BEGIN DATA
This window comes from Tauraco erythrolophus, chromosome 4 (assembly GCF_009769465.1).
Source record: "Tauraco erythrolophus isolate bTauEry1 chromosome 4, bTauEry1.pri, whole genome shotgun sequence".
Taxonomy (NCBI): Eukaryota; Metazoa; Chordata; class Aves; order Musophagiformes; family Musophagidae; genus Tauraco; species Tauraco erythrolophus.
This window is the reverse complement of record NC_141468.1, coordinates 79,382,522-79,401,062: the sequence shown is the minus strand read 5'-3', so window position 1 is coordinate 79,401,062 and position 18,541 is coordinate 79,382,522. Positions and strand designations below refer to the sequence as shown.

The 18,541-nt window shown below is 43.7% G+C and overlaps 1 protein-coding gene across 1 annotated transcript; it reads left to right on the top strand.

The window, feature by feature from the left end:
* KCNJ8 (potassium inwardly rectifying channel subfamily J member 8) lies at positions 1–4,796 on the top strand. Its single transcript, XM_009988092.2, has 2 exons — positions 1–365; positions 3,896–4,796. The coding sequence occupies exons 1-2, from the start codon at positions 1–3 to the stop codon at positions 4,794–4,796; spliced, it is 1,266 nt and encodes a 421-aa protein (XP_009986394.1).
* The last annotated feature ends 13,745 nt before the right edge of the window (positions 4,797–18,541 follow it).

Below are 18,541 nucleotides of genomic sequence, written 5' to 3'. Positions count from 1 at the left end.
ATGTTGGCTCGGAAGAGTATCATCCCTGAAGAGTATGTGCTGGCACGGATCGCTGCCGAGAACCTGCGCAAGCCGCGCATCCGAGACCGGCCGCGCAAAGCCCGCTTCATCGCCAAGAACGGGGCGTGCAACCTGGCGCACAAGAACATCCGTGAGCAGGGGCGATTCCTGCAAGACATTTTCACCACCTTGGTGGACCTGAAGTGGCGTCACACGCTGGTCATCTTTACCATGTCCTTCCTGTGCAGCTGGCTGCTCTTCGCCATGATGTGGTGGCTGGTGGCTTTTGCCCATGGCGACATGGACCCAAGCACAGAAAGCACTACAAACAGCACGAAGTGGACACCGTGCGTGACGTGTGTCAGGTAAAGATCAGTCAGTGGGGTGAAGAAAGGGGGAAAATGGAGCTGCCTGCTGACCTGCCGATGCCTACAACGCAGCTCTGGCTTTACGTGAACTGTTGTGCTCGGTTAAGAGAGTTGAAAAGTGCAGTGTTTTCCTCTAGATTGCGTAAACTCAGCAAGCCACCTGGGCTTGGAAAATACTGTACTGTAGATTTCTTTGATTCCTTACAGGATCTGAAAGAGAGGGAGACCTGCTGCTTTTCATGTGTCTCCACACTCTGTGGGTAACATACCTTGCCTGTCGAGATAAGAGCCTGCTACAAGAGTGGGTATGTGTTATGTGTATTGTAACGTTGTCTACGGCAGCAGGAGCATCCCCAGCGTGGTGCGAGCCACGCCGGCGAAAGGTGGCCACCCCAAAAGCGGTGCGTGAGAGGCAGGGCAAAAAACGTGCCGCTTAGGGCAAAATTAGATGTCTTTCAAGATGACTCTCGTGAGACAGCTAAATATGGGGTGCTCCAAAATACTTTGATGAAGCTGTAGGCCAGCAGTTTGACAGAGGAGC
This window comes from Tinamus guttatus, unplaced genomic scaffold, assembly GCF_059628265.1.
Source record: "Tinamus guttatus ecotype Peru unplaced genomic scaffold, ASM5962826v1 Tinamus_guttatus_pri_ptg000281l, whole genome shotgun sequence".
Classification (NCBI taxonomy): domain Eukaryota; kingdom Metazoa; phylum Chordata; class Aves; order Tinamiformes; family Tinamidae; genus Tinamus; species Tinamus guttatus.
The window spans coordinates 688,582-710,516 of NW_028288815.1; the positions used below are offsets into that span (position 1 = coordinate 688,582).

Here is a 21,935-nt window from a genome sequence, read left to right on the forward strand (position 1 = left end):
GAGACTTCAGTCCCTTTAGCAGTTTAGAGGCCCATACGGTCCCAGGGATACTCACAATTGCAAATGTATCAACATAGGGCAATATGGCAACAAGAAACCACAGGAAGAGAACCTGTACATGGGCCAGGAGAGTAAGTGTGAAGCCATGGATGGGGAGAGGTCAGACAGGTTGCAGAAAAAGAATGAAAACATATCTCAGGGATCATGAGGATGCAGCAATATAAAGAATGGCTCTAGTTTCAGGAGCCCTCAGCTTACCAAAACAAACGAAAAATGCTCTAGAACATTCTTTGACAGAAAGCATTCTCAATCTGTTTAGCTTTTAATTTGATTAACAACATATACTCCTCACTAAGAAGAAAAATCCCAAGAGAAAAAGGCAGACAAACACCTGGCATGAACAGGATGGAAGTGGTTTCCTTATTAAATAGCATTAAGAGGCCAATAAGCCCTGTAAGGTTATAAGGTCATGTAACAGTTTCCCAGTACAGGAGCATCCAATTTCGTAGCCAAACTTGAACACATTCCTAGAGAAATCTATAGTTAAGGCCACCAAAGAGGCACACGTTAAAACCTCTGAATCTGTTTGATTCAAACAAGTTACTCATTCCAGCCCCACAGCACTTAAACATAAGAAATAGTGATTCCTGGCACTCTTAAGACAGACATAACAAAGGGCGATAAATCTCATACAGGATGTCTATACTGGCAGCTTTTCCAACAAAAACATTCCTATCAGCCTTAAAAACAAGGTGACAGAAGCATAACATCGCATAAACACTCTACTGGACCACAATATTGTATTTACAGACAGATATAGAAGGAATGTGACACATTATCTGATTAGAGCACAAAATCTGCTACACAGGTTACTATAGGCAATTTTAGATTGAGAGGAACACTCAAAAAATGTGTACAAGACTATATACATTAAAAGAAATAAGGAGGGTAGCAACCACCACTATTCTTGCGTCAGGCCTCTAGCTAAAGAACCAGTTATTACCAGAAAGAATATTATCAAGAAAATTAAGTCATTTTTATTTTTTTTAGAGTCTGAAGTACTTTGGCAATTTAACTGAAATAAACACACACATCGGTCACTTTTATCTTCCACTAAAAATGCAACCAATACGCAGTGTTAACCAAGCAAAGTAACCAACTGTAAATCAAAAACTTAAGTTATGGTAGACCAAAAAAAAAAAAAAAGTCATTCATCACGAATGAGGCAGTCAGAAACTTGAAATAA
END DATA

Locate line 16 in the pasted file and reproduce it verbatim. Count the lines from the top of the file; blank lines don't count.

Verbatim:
GAGACTTCAGTCCCTTTAGCAGTTTAGAGGCCCATACGGTCCCAGGGATACTCACAATTGCAAATGTATCAACATAGGGCAATATGGCAACAAGAAACCACAGGAAGAGAACCTGTACATGGGCCAGGAGAGTAAGTGTGAAGCCATGGATGGGGAGAGGTCAGACAGGTTGCAGAAAAAGAATGAAAACATATCTCAGGGATCATGAGGATGCAGCAATATAAAGAATGGCTCTAGTTTCAGGAGCCCTCAGCTTACCAAAACAAACGAAAAATGCTCTAGAACATTCTTTGACAGAAAGCATTCTCAATCTGTTTAGCTTTTAATTTGATTAACAACATATACTCCTCACTAAGAAGAAAAATCCCAAGAGAAAAAGGCAGACAAACACCTGGCATGAACAGGATGGAAGTGGTTTCCTTATTAAATAGCATTAAGAGGCCAATAAGCCCTGTAAGGTTATAAGGTCATGTAACAGTTTCCCAGTACAGGAGCATCCAATTTCGTAGCCAAACTTGAACACATTCCTAGAGAAATCTATAGTTAAGGCCACCAAAGAGGCACACGTTAAAACCTCTGAATCTGTTTGATTCAAACAAGTTACTCATTCCAGCCCCACAGCACTTAAACATAAGAAATAGTGATTCCTGGCACTCTTAAGACAGACATAACAAAGGGCGATAAATCTCATACAGGATGTCTATACTGGCAGCTTTTCCAACAAAAACATTCCTATCAGCCTTAAAAACAAGGTGACAGAAGCATAACATCGCATAAACACTCTACTGGACCACAATATTGTATTTACAGACAGATATAGAAGGAATGTGACACATTATCTGATTAGAGCACAAAATCTGCTACACAGGTTACTATAGGCAATTTTAGATTGAGAGGAACACTCAAAAAATGTGTACAAGACTATATACATTAAAAGAAATAAGGAGGGTAGCAACCACCACTATTCTTGCGTCAGGCCTCTAGCTAAAGAACCAGTTATTACCAGAAAGAATATTATCAAGAAAATTAAGTCATTTTTATTTTTTTTAGAGTCTGAAGTACTTTGGCAATTTAACTGAAATAAACACACACATCGGTCACTTTTATCTTCCACTAAAAATGCAACCAATACGCAGTGTTAACCAAGCAAAGTAACCAACTGTAAATCAAAAACTTAAGTTATGGTAGACCAAAAAAAAAAAAAAAGTCATTCATCACGAATGAGGCAGTCAGAAACTTGAAATAA